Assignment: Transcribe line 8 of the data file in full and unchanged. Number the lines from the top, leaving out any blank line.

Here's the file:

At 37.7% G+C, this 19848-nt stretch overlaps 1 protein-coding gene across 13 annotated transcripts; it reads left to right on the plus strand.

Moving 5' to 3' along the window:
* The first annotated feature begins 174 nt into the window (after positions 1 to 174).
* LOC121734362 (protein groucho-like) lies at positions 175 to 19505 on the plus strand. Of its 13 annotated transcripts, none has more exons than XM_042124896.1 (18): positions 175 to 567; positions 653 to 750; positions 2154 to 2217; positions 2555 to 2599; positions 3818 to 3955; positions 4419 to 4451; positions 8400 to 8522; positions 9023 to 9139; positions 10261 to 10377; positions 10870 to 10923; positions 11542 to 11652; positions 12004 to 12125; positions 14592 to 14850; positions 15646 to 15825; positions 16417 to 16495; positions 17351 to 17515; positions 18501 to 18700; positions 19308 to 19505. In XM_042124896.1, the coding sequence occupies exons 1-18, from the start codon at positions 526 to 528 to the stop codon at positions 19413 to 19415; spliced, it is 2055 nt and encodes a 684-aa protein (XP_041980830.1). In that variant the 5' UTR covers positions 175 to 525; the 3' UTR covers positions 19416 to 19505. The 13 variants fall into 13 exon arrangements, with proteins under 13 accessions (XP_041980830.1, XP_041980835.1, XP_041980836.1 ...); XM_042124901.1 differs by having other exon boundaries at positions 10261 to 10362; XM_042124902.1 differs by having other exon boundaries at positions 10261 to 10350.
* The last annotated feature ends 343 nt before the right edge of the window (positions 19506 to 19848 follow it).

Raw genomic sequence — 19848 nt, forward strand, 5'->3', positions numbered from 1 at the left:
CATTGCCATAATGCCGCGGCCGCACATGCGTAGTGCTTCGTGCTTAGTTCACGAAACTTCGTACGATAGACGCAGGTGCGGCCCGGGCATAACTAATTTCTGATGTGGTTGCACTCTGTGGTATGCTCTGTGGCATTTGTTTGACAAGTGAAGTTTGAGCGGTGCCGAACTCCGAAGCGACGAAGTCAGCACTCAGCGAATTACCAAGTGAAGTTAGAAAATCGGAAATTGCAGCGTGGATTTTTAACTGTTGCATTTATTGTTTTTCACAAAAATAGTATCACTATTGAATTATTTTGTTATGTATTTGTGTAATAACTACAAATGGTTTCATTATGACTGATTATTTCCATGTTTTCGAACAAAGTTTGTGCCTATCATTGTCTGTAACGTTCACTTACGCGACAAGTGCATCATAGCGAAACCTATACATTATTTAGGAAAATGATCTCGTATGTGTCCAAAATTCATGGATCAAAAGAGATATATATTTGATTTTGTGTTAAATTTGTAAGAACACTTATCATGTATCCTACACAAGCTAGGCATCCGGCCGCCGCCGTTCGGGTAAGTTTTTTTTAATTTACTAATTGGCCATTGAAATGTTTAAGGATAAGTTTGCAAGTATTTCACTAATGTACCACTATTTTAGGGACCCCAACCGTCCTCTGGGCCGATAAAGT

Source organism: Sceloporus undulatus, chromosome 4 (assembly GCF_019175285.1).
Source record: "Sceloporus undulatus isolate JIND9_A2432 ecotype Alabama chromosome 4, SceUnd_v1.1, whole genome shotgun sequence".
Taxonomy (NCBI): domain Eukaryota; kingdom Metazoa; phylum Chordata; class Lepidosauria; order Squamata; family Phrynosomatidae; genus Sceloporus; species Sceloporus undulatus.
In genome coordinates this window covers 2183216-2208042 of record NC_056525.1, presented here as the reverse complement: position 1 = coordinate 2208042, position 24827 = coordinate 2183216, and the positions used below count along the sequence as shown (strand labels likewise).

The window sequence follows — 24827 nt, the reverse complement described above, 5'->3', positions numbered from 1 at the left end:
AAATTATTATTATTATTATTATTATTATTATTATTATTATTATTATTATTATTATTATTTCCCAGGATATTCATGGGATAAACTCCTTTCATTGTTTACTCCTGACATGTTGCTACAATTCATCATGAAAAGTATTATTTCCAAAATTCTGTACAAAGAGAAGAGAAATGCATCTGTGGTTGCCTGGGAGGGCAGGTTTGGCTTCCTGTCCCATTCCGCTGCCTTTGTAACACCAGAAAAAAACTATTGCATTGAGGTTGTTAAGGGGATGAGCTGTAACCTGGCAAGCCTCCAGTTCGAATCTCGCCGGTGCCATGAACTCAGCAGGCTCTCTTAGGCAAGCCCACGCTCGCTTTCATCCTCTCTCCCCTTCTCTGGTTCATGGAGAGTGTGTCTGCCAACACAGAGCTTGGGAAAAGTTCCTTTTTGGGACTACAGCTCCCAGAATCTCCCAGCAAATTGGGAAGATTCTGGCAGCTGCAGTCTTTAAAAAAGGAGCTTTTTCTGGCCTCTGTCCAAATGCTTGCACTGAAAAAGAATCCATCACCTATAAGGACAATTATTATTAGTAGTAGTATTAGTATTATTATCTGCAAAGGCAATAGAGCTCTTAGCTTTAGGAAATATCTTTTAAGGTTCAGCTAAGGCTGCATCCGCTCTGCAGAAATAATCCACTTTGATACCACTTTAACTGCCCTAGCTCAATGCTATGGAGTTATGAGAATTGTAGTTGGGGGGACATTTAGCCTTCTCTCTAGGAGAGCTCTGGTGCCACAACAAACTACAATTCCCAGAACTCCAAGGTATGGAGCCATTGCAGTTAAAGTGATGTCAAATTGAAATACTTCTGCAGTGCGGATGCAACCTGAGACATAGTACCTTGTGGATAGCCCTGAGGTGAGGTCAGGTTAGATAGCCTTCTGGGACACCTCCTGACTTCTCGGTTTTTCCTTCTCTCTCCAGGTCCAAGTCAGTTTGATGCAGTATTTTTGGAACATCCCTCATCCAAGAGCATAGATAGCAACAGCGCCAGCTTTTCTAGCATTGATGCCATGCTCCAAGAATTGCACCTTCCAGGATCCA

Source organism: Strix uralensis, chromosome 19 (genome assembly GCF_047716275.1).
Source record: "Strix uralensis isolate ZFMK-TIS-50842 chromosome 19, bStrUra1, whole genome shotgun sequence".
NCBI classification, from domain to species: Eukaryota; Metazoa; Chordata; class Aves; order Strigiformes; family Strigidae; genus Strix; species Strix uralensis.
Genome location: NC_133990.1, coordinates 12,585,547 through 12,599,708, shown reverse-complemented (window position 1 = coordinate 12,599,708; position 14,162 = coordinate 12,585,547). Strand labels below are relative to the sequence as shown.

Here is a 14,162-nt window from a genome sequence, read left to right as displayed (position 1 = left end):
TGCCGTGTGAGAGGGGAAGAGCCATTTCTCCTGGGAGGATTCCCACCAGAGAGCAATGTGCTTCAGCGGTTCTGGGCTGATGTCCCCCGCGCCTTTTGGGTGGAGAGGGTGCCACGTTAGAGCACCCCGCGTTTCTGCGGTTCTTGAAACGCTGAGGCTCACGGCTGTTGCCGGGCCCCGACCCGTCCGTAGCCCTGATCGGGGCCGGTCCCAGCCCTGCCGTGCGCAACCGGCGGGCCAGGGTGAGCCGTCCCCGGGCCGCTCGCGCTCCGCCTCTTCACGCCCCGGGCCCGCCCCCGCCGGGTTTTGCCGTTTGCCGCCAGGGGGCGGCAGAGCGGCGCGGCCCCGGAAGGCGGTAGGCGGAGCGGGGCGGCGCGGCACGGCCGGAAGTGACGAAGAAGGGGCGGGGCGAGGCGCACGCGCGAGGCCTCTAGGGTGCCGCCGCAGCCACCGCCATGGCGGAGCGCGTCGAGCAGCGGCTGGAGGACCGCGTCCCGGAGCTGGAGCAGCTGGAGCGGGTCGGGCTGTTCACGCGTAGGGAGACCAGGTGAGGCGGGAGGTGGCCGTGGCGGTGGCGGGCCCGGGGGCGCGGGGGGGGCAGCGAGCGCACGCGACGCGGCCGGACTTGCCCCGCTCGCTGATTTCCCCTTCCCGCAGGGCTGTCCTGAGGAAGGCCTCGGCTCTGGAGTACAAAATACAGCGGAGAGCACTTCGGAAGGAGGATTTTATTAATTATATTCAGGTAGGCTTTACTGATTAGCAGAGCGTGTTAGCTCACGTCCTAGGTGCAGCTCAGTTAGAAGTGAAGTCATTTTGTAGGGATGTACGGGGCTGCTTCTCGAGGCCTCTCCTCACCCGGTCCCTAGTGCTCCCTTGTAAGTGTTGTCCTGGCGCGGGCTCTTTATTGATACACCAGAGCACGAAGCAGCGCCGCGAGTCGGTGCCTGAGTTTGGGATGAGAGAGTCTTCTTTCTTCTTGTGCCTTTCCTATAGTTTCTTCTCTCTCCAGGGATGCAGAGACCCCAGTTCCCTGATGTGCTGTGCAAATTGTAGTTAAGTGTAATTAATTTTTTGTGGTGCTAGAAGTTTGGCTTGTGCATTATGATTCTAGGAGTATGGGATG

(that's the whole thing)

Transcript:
Source organism: Sceloporus undulatus, chromosome 4 (assembly GCF_019175285.1).